The fat lady has not sungNearly everyone who is following the presidential campaign knows the Democratic race isn't over, but the press is doing all they can to convince people the Republican nomination is sewn up:
Sen. John McCain awoke Wednesday with a commanding lead in the race for Republican delegates while former Massachusetts Gov. Mitt Romney plans to meet with aides after a disappointing Super Tuesday showing.
In spite of John McCain's very strong lead, however, the nominating contests are not over:
While everyone is proclaiming McCain the presumptive nominee after Romney’s exit, the GOP race still isn’t over. And do remember that McCain has never been a good front-runner -- he has always seemed to trip up when in that position. Huckabee is still in the race, and his last stand is Virginia. He may not say it, but it's pretty obvious when one looks at the potential Republican electorate. Should many indies and moderate Republicans decide their vote is better spent in the Dem primary, then Huckabee's passionate evangelical supporters could be enough to keep things close.As often as I fault the press for the way that they cover our electoral process (that was one of the prime reasons that this blog was started), I do understand that the media is largely playing delegate math, and the reality is that Mike Huckabee will need to do better than expected-and probably win 75% of all remaining primaries and caucuses-to actually win the nomination. However, the process isn't over until the last primary, or the last remaining trailing candidate drops out of the race-and neither of those things have happened so far today.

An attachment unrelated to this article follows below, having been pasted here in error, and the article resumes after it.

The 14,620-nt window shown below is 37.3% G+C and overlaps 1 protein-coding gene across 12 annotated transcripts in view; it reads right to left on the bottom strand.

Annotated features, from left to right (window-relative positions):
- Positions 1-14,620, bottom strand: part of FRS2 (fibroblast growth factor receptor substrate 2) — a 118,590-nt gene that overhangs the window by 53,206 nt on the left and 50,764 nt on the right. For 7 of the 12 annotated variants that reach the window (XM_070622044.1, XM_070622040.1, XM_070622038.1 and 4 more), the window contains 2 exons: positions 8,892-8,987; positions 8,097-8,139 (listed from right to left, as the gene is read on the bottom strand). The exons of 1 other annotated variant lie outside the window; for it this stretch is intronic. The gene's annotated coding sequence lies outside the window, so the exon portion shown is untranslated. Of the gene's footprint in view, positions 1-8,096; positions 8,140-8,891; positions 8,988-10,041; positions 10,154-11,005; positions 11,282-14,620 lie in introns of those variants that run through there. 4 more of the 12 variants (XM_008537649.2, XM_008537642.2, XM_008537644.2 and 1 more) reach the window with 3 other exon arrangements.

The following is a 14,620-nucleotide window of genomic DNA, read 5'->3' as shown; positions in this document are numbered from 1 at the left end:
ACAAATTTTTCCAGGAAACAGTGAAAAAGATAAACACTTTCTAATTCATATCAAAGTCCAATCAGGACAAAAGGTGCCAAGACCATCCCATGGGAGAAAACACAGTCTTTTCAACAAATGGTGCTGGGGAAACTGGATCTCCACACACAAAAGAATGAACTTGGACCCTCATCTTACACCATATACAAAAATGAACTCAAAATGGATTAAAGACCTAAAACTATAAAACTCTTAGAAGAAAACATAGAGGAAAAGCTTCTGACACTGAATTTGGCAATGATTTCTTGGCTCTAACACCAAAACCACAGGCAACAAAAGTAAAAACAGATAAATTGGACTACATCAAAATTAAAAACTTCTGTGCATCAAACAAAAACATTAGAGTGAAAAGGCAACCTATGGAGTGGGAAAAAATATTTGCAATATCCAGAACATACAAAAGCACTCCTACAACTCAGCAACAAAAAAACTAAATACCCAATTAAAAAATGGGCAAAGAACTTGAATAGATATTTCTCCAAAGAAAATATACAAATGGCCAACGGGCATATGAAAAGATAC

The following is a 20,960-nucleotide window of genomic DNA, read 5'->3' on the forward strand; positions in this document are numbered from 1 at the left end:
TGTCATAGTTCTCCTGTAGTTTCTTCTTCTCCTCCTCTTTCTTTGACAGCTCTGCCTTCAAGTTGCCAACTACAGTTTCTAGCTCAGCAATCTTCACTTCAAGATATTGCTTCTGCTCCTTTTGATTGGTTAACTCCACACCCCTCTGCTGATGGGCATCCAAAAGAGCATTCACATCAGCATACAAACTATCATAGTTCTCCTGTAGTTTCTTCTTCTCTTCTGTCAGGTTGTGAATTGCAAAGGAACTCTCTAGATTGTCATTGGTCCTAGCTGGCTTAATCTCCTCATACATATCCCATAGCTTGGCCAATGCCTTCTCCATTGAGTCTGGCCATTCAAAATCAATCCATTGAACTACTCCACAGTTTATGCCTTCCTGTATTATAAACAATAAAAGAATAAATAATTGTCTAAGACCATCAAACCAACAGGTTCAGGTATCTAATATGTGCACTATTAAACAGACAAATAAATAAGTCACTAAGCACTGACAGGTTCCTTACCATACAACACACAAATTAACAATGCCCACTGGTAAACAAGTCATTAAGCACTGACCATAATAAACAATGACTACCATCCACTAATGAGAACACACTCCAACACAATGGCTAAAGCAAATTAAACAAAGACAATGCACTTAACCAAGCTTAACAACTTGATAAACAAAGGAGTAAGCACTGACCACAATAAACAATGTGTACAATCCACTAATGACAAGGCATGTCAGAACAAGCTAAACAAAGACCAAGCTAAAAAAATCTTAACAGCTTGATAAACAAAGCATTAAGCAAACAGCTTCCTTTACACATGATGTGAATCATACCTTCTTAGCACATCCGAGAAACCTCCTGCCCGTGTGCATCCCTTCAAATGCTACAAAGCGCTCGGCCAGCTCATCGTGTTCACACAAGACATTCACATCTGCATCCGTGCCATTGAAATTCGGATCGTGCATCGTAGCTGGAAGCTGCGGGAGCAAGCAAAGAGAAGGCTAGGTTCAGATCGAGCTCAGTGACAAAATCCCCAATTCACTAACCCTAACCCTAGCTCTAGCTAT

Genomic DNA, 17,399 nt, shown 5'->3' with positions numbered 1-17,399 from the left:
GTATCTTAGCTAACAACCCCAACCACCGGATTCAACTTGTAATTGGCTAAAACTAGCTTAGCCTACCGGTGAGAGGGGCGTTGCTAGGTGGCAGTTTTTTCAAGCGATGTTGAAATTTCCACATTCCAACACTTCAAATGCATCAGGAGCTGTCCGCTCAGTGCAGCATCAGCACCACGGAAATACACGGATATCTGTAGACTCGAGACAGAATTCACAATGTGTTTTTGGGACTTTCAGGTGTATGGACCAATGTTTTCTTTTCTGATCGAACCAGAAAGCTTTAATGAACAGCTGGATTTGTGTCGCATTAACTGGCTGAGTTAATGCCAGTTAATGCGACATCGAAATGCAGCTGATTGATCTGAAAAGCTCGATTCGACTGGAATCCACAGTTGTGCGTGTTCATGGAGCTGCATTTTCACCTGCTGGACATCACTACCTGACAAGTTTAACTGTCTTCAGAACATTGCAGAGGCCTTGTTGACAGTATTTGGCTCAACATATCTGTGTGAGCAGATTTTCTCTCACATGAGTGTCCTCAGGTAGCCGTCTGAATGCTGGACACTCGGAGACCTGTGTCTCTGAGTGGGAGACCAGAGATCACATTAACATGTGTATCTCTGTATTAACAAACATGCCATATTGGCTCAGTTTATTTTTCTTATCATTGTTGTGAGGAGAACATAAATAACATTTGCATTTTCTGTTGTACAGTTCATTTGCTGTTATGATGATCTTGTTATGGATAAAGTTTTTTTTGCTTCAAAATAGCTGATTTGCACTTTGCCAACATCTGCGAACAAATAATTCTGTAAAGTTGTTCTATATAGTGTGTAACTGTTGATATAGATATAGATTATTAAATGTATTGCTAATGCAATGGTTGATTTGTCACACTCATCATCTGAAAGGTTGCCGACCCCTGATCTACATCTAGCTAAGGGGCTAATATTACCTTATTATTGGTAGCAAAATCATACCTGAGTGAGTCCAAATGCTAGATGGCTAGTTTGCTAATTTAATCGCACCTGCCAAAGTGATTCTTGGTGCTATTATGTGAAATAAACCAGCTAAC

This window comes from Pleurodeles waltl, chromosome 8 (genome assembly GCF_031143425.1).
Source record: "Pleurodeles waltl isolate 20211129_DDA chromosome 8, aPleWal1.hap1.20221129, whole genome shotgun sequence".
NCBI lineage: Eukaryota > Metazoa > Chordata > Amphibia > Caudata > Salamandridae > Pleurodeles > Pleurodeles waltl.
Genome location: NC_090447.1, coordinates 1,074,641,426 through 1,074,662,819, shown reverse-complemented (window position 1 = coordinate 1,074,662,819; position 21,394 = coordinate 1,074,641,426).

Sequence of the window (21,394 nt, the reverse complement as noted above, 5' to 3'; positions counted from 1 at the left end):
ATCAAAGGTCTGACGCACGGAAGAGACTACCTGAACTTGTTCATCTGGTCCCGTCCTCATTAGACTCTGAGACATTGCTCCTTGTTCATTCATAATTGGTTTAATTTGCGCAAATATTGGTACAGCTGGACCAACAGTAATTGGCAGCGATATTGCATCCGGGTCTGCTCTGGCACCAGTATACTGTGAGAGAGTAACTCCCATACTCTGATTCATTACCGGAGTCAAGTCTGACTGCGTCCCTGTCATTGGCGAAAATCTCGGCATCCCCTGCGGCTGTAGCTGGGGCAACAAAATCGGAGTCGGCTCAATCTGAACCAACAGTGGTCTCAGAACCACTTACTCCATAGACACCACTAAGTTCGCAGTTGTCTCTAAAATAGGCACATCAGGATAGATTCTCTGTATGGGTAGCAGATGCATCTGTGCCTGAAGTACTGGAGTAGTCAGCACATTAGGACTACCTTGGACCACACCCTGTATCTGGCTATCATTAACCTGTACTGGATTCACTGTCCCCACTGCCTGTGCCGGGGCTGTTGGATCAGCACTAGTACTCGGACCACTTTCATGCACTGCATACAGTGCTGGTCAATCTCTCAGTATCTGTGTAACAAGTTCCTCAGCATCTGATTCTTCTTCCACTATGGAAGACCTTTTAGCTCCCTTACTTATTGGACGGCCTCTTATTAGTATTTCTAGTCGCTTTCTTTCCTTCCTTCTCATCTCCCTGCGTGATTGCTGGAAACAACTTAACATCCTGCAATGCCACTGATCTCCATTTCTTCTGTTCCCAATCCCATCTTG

If the press engages in a coronation of McCain as the GOP nominee before the process is complete (which it appears they are doing) the news media stands to be the party that could be primarily responsible for depressing voter turnout in remaining contests, including Louisiana on Saturday and in the Chesapeake Bay next Tuesday. As long as the nomination is not officially clinched, the press ought to behave as though the race is not over so as to encourage voter participation-unless the mainstream press doesn't want people voting in Republican primaries.